One common, and easily implemented, practice is to develop and send a monthly e-newsletter or e-zine to all current patients with a link for them to forward it to their friends, colleagues and family members.  The e-publication might feature updates on insurance laws that may impact patients, information about new treatments, or news about your practice.  They are cost effective, easy to produce, measurable and will keep patients informed.  They can also be personalized to the patient and can include “lighter” information such as introductions to staff members or highlights of charity work your practice does to create a link to the community.
Knowing is Half the Battle
Being aware of e-mail as a marketing tool and willing to incorporate it into your business development plans is an essential first step to taking advantage it.  Learning how to harness this medium is the next step. It is one that is easily accomplished by knowing your audience and understanding that there are experts out there to help you.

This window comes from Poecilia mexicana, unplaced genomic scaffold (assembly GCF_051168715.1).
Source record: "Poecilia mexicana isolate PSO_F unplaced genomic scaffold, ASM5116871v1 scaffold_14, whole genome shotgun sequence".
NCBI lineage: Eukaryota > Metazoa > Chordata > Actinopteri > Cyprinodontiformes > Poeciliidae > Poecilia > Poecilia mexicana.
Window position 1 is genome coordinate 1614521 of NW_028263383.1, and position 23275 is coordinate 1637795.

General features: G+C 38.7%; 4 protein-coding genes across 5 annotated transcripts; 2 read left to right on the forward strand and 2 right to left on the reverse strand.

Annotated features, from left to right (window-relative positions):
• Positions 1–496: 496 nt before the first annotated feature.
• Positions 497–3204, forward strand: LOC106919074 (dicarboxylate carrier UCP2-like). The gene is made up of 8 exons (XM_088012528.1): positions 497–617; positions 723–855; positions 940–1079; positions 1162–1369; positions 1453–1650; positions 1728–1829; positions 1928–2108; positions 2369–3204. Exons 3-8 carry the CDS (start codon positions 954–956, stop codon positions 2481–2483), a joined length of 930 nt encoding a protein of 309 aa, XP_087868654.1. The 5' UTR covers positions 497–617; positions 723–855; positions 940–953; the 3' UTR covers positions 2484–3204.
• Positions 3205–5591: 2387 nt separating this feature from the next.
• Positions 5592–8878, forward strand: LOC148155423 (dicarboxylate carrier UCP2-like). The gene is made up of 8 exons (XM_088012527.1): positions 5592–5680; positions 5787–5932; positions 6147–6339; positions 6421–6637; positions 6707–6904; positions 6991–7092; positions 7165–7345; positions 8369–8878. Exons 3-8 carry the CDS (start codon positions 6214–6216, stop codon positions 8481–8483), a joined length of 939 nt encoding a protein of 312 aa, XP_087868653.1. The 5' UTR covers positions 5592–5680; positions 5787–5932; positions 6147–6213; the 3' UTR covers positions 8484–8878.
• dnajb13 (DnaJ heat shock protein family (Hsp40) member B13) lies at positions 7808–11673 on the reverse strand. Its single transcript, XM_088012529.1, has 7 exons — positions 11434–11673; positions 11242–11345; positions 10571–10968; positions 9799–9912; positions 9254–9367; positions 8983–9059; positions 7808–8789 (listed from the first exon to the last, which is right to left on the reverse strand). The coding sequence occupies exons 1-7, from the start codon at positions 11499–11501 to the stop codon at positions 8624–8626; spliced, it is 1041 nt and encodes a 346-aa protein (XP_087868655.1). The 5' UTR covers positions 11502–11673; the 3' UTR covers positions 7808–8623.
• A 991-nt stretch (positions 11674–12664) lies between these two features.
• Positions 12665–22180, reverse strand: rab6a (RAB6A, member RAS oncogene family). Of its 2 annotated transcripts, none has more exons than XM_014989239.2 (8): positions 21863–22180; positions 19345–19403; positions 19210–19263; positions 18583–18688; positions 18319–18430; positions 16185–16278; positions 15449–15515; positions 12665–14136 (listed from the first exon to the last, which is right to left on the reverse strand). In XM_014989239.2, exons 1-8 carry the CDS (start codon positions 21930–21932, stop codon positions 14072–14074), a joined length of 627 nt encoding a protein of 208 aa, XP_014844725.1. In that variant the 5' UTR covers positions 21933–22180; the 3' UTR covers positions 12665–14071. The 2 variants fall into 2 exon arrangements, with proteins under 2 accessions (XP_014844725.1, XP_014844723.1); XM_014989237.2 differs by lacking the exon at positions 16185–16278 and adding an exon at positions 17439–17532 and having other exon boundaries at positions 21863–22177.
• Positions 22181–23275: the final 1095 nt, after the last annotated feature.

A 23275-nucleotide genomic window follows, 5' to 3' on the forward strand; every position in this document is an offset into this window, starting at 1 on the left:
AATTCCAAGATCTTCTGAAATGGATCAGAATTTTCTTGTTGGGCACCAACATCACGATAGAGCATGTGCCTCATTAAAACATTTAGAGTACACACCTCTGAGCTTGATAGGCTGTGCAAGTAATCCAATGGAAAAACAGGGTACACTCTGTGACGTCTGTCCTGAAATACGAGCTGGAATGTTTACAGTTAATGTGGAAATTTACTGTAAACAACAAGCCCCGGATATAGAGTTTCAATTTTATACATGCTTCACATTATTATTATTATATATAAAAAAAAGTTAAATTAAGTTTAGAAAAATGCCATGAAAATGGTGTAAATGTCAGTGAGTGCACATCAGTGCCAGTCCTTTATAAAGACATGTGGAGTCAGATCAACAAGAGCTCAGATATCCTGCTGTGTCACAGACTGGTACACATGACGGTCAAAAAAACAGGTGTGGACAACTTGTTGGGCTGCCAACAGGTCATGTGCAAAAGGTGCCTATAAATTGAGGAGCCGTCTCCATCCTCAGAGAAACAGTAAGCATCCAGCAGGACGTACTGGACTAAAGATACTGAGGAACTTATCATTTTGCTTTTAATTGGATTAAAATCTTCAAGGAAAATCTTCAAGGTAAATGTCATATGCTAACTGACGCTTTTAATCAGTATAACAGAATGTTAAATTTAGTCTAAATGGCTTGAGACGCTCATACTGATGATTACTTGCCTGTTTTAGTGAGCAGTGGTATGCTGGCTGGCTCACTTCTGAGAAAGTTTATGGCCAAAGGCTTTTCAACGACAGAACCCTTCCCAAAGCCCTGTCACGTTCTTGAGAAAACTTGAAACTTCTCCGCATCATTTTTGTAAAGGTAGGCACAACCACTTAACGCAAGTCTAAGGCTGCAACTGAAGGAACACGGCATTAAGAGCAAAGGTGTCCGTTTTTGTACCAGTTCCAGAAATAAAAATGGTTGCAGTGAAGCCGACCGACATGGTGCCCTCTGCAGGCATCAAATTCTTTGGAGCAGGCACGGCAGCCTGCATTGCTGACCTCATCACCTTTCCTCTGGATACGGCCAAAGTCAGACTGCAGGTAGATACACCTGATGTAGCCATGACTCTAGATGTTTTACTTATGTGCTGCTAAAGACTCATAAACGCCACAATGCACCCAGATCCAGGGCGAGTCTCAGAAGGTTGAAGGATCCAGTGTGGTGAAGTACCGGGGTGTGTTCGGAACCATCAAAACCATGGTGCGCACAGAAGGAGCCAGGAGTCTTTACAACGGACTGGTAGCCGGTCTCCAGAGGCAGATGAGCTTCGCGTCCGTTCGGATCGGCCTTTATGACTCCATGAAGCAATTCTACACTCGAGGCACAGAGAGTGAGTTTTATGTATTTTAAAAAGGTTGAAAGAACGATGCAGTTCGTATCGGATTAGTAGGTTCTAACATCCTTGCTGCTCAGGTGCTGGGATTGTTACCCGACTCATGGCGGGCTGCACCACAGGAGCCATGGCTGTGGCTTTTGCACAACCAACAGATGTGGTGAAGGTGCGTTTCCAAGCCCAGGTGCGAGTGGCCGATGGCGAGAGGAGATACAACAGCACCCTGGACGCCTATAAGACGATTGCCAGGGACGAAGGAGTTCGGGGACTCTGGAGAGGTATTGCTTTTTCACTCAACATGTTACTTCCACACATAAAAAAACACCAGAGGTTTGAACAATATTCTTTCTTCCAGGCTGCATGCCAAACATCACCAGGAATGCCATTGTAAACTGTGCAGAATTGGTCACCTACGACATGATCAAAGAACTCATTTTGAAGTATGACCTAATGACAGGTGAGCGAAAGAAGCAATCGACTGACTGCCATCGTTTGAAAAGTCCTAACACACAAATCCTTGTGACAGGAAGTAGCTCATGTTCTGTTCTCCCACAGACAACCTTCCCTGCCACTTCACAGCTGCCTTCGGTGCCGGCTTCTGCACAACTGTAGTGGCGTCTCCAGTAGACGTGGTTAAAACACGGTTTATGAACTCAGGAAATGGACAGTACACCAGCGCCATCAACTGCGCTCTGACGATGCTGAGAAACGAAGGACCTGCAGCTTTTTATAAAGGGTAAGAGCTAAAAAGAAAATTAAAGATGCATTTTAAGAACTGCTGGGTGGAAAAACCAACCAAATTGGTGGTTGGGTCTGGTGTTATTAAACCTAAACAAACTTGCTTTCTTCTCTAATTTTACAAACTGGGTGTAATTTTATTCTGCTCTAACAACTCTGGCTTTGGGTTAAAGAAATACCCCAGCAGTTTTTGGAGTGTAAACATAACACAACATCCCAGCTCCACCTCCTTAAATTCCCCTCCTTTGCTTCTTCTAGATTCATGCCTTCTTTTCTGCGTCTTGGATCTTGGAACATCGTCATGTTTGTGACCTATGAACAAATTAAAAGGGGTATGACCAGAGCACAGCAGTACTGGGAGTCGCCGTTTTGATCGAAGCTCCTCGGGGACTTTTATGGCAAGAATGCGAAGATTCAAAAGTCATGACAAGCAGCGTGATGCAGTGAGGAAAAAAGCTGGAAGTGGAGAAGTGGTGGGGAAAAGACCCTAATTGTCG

E-mail Service Providers (ESPs) have unique expertise in building e-mail lists, developing compelling message content that will make your patient want to open and read the email, creating templates to add visual flare to the message, monitoring the results of the campaign, and staying compliant with Federal laws such as the CAN-SPAM act regulating e-marketing.  They are professional marketers that allow you time to do your job, while they do theirs. 

You should look for an ESP that fits your goals and facilitates a seamless transition to e-marketing. Ask potential ESPs these questions to help you make an informed decision.